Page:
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Queer British Art 1861–1967

Tate Britain, London

NOW CLOSED

Featuring works from 1861–1967 relating to lesbian, gay, bisexual, trans and queer (LGBTQ) identities, the show marks the 50th anniversary of the partial decriminalisation of male homosexuality in England. ‘Queer British Art’ explores how artists expressed themselves in a time when established assumptions about gender and sexuality were being questioned and transformed. Together, they reveal a remarkable range of identities and stories, from the playful to the political and from the erotic to the domestic. With paintings, drawings, personal photographs and film from artists such as John Singer Sargent, Dora Carrington, Duncan Grant and David Hockney the diversity of queer British art is celebrated as never before. Find out more about the ‘Queer British Art’ exhibition from Tate Britain’s website.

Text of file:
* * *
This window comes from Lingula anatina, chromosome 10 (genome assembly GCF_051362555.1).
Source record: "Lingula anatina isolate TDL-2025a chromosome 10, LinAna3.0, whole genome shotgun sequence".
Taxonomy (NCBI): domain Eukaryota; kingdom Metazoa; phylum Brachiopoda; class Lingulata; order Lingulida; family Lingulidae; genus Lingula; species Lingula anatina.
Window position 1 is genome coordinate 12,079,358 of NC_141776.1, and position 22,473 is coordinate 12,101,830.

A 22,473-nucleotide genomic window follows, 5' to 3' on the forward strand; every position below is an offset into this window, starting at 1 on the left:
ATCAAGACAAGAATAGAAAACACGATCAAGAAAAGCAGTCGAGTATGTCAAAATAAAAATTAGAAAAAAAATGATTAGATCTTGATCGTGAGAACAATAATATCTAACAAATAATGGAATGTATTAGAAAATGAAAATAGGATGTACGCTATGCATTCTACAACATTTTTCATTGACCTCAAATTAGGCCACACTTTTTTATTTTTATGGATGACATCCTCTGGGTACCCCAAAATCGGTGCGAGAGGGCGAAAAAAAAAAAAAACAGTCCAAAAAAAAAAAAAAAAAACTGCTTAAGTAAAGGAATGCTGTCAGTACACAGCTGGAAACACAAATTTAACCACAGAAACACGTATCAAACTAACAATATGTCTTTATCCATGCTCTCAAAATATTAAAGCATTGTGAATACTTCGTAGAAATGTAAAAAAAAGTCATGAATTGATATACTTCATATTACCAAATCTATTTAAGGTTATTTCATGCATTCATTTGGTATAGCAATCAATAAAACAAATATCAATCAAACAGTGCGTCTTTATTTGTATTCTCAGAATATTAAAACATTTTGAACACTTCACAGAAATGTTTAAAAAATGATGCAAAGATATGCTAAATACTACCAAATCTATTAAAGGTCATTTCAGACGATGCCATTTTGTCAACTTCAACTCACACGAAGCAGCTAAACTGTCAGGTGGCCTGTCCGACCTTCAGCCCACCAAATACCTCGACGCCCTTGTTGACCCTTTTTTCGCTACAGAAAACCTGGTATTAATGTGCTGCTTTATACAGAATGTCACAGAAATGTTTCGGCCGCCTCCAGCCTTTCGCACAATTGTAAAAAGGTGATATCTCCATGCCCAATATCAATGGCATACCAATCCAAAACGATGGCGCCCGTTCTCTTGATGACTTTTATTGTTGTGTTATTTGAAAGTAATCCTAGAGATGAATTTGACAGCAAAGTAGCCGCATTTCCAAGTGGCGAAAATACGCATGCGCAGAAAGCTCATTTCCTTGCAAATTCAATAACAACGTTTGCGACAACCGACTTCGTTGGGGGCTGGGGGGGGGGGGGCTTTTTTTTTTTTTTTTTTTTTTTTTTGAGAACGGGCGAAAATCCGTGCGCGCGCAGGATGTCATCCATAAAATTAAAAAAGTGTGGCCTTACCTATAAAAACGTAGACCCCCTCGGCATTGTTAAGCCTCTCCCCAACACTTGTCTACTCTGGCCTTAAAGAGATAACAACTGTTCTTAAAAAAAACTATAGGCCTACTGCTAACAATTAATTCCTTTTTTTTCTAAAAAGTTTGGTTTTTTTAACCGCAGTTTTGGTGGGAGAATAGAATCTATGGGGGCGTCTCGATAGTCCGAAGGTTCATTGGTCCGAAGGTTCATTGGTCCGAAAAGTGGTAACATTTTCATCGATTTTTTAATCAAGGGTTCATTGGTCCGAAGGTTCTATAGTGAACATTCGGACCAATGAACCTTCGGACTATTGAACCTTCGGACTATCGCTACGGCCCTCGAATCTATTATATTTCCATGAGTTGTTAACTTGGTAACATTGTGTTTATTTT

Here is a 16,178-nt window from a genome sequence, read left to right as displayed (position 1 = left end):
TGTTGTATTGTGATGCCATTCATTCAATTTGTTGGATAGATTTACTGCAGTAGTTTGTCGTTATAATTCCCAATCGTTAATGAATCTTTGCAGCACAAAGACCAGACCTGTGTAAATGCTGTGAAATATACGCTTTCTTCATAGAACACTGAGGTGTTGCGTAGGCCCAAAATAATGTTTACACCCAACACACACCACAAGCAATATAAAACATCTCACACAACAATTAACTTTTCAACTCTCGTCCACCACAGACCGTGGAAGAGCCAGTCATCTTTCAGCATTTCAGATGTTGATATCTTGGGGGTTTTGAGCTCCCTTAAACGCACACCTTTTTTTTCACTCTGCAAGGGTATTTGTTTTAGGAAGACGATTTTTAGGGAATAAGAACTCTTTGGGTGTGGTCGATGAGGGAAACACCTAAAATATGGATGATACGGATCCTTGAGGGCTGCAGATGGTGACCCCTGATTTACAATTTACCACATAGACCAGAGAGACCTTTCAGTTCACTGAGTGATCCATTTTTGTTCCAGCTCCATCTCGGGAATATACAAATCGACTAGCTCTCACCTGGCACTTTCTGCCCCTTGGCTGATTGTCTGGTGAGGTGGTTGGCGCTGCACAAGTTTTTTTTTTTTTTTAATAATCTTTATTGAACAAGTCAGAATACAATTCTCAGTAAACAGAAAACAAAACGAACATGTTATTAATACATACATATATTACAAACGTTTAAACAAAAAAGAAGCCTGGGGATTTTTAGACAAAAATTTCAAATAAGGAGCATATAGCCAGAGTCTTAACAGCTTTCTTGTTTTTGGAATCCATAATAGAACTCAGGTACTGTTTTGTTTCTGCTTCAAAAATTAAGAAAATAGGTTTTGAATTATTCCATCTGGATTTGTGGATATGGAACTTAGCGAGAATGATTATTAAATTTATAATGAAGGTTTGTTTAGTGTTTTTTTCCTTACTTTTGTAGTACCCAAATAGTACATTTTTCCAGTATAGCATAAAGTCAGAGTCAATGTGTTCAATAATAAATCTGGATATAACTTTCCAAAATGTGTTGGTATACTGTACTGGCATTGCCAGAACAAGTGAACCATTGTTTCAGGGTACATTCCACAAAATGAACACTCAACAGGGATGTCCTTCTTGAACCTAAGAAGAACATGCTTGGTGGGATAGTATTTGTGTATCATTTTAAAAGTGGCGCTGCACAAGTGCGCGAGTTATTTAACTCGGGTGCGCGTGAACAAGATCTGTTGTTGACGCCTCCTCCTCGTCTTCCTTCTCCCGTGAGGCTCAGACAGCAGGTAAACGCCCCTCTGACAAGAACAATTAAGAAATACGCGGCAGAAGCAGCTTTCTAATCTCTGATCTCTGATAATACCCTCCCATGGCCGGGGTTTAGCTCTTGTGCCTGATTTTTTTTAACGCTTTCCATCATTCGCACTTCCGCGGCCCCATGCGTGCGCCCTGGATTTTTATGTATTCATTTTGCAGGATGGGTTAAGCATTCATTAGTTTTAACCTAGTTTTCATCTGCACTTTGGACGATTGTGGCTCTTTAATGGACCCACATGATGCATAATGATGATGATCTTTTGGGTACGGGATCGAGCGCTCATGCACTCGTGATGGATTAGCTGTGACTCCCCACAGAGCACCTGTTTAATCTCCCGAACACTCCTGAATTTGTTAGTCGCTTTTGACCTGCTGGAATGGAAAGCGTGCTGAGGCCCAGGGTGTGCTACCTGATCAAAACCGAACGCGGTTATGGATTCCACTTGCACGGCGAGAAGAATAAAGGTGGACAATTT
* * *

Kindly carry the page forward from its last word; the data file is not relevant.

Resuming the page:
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Head of a Greek Sailor (1940), John Craxton. © Estate of John Craxton. All rights reserved, DACS 2016. Photo credit: London Borough of Camden

Head of a Greek Sailor (1940), John Craxton. © Estate of John Craxton. All rights reserved, DACS 2016. Photo credit: London Borough of Camden

Gluck (1942), Hannah Gluckstein. © National Portrait Gallery

Gluck (1942), Hannah Gluckstein. © National Portrait Gallery

Bathing (1911), Duncan Grant. © Tate

Bathing (1911), Duncan Grant. © Tate

Drawing of two men kissing (1958–73), Keith Vaughan. © DACS, The Estate of Keith Vaughan

Drawing of two men kissing (1958–73), Keith Vaughan. © DACS, The Estate of Keith Vaughan

Sappho and Erinna in a Garden at Mytilene (1864), Simeon Solomon. Courtesy of Tate

Sappho and Erinna in a Garden at Mytilene (1864), Simeon Solomon. Courtesy of Tate

Event website